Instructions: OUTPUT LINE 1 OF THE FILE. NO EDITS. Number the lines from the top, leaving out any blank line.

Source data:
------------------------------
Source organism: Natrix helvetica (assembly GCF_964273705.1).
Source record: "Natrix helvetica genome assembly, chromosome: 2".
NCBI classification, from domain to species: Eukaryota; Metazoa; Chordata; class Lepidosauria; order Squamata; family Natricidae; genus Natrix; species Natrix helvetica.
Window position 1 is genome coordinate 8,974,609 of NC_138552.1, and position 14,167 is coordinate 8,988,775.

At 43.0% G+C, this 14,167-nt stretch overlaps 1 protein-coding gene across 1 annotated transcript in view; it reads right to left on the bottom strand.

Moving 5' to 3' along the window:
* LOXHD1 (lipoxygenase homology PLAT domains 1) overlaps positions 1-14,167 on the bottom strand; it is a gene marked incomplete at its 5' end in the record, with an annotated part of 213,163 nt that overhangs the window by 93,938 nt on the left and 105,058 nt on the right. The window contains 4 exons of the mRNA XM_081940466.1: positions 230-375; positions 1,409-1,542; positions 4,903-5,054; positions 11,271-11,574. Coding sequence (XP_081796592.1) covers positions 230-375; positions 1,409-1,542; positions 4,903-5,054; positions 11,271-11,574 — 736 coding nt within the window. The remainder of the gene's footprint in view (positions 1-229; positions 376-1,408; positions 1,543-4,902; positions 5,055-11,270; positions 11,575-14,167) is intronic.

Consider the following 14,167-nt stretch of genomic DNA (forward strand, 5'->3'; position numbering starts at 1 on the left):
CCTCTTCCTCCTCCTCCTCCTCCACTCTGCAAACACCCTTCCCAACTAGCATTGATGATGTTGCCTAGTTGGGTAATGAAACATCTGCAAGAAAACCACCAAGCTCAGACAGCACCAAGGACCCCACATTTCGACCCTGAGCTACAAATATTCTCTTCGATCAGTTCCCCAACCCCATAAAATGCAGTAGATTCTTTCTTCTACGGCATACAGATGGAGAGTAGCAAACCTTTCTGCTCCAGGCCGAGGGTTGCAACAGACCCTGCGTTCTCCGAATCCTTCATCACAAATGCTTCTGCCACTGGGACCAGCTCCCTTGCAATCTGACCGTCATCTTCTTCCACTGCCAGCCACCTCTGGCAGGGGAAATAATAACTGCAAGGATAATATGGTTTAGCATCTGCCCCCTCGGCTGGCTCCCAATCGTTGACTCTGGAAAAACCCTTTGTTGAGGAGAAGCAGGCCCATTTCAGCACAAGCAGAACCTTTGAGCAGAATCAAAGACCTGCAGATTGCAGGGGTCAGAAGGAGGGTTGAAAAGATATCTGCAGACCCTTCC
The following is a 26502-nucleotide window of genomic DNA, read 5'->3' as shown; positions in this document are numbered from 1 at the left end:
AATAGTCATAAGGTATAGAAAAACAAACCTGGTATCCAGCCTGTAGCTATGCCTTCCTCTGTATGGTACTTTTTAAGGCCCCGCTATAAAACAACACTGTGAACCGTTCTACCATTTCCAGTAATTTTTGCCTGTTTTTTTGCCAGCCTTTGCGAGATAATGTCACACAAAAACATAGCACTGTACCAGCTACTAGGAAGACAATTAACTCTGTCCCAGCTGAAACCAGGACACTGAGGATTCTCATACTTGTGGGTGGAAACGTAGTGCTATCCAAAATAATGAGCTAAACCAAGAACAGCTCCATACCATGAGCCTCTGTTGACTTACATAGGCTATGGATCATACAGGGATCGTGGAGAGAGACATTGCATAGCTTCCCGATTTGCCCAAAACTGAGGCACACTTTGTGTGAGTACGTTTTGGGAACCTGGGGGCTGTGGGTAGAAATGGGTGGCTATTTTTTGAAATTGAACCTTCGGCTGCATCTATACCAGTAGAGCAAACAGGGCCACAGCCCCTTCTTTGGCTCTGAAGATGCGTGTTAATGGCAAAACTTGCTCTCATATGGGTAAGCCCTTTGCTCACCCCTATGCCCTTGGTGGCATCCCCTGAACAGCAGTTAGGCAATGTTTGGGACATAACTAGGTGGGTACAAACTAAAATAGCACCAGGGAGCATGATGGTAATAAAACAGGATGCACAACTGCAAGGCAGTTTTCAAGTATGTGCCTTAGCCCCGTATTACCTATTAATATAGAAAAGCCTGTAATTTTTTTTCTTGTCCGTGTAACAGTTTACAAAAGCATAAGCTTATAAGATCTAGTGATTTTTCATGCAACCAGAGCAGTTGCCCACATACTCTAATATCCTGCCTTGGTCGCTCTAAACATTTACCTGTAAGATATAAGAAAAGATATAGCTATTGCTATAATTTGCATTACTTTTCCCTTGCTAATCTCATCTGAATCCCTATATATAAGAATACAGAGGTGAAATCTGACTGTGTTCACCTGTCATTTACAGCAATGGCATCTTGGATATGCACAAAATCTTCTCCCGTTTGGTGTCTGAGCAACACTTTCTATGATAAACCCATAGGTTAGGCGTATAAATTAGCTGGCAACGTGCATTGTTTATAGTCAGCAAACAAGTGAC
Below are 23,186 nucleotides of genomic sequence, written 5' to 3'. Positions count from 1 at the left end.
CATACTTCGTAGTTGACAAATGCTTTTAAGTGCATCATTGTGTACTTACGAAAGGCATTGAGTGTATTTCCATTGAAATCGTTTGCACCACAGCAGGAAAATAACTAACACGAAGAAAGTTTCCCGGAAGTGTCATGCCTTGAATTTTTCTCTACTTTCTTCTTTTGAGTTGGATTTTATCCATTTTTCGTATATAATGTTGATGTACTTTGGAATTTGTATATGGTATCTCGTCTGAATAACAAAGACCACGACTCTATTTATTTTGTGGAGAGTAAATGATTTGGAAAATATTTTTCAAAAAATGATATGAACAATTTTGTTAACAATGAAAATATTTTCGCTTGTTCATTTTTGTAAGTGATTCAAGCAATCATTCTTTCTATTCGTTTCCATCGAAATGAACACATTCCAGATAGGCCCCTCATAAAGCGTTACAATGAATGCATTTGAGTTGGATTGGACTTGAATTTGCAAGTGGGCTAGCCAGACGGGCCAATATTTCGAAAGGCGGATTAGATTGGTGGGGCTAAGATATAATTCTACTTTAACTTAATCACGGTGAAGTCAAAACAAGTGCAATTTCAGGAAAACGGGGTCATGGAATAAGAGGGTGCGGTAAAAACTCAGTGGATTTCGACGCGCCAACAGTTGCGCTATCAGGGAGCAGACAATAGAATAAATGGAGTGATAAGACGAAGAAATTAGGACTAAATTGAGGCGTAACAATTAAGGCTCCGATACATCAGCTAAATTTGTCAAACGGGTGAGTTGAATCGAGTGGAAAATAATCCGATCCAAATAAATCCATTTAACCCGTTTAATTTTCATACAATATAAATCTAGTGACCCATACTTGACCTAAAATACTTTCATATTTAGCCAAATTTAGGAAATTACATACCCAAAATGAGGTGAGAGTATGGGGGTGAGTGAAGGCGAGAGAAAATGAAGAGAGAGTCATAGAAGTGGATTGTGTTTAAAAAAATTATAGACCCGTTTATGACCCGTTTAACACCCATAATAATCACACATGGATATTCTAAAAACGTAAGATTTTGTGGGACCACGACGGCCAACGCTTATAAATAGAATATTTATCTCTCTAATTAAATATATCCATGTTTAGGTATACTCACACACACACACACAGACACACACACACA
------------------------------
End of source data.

Source organism: Natrix helvetica (assembly GCF_964273705.1).